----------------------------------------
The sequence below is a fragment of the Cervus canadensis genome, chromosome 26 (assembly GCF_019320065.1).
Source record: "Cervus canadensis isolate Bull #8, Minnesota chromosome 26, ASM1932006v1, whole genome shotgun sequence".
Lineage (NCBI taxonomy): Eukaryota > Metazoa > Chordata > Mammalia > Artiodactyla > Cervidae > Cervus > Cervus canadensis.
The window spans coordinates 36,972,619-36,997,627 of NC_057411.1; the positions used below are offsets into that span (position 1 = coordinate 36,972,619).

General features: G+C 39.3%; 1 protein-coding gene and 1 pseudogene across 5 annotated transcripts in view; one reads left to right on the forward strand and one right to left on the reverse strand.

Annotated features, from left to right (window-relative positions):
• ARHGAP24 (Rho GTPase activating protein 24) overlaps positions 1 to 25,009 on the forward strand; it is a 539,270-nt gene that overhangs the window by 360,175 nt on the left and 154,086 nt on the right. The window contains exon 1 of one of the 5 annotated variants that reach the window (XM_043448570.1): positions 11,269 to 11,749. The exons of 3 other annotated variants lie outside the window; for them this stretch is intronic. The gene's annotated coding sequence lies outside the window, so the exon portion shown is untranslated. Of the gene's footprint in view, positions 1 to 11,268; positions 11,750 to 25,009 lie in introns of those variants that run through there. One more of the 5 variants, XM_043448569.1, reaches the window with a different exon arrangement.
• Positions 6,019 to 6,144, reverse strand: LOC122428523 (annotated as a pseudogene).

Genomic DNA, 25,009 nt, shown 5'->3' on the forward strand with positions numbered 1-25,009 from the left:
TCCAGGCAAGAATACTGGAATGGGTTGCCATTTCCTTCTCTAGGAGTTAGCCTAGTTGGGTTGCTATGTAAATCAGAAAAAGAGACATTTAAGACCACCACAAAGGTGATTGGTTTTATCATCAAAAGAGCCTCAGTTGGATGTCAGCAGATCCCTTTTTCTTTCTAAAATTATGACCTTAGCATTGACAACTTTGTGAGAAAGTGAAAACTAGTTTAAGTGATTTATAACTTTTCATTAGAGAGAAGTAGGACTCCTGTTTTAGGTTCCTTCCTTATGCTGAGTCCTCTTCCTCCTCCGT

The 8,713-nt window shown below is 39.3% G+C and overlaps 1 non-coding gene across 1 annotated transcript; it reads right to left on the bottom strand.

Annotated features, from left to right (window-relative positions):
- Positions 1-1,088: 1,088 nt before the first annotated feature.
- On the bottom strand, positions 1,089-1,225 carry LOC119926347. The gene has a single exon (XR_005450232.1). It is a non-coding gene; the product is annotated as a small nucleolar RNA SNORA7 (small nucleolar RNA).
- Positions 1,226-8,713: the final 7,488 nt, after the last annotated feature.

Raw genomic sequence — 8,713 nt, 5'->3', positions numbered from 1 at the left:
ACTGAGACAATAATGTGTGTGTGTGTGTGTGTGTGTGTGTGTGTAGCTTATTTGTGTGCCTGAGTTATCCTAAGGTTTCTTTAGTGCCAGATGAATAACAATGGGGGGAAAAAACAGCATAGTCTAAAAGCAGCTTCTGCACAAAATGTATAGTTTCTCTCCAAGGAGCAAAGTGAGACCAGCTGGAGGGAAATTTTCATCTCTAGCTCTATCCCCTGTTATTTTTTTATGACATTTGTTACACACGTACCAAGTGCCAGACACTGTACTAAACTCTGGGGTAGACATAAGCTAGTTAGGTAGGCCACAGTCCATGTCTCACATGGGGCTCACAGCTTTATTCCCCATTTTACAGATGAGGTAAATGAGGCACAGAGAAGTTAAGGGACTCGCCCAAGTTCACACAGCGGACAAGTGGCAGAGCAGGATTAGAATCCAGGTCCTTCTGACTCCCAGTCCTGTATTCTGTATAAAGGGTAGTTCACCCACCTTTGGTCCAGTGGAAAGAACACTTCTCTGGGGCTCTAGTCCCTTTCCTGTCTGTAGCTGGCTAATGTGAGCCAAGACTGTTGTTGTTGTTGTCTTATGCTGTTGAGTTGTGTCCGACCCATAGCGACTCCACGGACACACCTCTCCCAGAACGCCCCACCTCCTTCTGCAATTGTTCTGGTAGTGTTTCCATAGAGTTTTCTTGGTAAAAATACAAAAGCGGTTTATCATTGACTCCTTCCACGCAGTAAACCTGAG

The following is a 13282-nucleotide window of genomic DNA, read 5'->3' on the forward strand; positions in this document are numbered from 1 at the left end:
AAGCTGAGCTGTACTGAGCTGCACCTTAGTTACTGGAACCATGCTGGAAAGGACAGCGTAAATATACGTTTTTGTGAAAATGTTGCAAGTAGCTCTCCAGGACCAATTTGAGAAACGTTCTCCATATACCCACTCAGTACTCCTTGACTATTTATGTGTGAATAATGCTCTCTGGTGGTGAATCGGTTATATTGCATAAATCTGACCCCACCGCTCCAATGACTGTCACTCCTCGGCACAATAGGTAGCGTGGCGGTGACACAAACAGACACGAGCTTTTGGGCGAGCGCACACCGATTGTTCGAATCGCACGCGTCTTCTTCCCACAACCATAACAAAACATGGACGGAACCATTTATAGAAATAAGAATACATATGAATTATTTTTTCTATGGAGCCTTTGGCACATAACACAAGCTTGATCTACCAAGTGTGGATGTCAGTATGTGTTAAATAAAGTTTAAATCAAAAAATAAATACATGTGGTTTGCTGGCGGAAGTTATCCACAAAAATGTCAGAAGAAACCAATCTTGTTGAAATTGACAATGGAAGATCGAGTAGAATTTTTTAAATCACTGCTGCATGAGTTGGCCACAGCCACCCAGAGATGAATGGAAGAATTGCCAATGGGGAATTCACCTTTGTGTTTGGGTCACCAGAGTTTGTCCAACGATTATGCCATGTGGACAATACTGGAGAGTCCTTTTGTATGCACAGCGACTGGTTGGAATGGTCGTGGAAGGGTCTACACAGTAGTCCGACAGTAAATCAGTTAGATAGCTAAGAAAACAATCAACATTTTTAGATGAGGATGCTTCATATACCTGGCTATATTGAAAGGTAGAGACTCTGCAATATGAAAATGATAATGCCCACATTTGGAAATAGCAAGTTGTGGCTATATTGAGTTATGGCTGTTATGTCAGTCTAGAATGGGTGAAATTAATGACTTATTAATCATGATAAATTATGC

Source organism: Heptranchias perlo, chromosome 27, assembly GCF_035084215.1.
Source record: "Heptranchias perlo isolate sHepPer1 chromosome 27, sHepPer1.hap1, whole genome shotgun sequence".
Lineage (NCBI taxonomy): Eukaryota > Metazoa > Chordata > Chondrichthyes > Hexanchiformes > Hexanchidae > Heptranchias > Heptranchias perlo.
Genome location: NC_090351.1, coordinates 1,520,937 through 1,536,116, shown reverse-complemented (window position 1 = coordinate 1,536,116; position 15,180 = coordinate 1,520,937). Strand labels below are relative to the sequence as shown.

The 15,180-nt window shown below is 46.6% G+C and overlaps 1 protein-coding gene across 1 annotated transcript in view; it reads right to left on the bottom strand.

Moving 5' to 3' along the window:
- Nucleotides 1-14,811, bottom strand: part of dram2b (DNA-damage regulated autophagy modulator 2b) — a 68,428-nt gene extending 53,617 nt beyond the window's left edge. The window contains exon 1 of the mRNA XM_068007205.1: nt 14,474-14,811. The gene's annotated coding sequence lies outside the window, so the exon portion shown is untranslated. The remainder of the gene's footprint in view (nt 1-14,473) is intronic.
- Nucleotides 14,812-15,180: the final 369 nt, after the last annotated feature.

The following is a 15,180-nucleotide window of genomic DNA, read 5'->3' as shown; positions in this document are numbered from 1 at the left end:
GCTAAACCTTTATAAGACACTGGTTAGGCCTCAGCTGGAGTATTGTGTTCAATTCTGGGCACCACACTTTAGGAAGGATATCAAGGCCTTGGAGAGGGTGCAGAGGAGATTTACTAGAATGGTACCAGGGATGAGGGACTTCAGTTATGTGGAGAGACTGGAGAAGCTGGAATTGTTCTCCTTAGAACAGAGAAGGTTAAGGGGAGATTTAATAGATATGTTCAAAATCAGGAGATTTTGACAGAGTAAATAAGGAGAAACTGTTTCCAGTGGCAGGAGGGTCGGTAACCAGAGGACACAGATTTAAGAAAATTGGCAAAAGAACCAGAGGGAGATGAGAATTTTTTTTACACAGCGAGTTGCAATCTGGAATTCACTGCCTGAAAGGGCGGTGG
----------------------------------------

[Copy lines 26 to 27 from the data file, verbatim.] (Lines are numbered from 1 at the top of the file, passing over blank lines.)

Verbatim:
- Nucleotides 1-14,811, bottom strand: part of dram2b (DNA-damage regulated autophagy modulator 2b) — a 68,428-nt gene extending 53,617 nt beyond the window's left edge. The window contains exon 1 of the mRNA XM_068007205.1: nt 14,474-14,811. The gene's annotated coding sequence lies outside the window, so the exon portion shown is untranslated. The remainder of the gene's footprint in view (nt 1-14,473) is intronic.
- Nucleotides 14,812-15,180: the final 369 nt, after the last annotated feature.